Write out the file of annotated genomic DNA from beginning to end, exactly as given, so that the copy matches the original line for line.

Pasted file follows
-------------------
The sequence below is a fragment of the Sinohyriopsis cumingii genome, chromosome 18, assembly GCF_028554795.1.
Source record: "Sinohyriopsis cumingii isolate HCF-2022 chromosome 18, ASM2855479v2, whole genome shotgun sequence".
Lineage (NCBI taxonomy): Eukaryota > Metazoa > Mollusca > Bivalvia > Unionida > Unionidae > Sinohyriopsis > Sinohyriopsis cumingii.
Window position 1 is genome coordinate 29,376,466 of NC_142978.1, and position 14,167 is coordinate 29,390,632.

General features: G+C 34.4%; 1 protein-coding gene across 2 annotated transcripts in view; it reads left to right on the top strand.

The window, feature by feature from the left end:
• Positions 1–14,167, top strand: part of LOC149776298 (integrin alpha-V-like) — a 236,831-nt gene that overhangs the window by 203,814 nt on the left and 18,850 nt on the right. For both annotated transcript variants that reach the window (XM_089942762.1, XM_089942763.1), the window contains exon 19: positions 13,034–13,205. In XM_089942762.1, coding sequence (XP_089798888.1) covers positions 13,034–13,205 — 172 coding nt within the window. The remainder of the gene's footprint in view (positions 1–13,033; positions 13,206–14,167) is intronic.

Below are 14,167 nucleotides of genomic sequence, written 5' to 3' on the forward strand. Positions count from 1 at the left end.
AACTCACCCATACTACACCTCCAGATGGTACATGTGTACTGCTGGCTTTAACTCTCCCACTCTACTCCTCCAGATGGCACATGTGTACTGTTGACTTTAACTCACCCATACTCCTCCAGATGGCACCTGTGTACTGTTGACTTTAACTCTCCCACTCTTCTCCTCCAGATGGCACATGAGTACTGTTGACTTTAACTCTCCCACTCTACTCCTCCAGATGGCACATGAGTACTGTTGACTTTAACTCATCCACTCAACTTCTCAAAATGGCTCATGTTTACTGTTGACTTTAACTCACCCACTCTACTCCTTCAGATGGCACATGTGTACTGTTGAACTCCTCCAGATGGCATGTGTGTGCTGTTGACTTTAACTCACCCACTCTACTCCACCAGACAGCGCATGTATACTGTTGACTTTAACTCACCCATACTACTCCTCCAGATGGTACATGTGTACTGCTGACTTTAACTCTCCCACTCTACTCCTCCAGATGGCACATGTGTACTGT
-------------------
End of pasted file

The sequence below is a fragment of the Sinohyriopsis cumingii genome, chromosome 18, assembly GCF_028554795.1.
Source record: "Sinohyriopsis cumingii isolate HCF-2022 chromosome 18, ASM2855479v2, whole genome shotgun sequence".
Lineage (NCBI taxonomy): Eukaryota > Metazoa > Mollusca > Bivalvia > Unionida > Unionidae > Sinohyriopsis > Sinohyriopsis cumingii.
Window position 1 is genome coordinate 29,376,466 of NC_142978.1, and position 14,167 is coordinate 29,390,632.

General features: G+C 34.4%; 1 protein-coding gene across 2 annotated transcripts in view; it reads left to right on the top strand.

The window, feature by feature from the left end:
• Positions 1–14,167, top strand: part of LOC149776298 (integrin alpha-V-like) — a 236,831-nt gene that overhangs the window by 203,814 nt on the left and 18,850 nt on the right. For both annotated transcript variants that reach the window (XM_089942762.1, XM_089942763.1), the window contains exon 19: positions 13,034–13,205. In XM_089942762.1, coding sequence (XP_089798888.1) covers positions 13,034–13,205 — 172 coding nt within the window. The remainder of the gene's footprint in view (positions 1–13,033; positions 13,206–14,167) is intronic.

Below are 14,167 nucleotides of genomic sequence, written 5' to 3' on the forward strand. Positions count from 1 at the left end.
AACTCACCCATACTACACCTCCAGATGGTACATGTGTACTGCTGGCTTTAACTCTCCCACTCTACTCCTCCAGATGGCACATGTGTACTGTTGACTTTAACTCACCCATACTCCTCCAGATGGCACCTGTGTACTGTTGACTTTAACTCTCCCACTCTTCTCCTCCAGATGGCACATGAGTACTGTTGACTTTAACTCTCCCACTCTACTCCTCCAGATGGCACATGAGTACTGTTGACTTTAACTCATCCACTCAACTTCTCAAAATGGCTCATGTTTACTGTTGACTTTAACTCACCCACTCTACTCCTTCAGATGGCACATGTGTACTGTTGAACTCCTCCAGATGGCATGTGTGTGCTGTTGACTTTAACTCACCCACTCTACTCCACCAGACAGCGCATGTATACTGTTGACTTTAACTCACCCATACTACTCCTCCAGATGGTACATGTGTACTGCTGACTTTAACTCTCCCACTCTACTCCTCCAGATGGCACATGTGTACTGT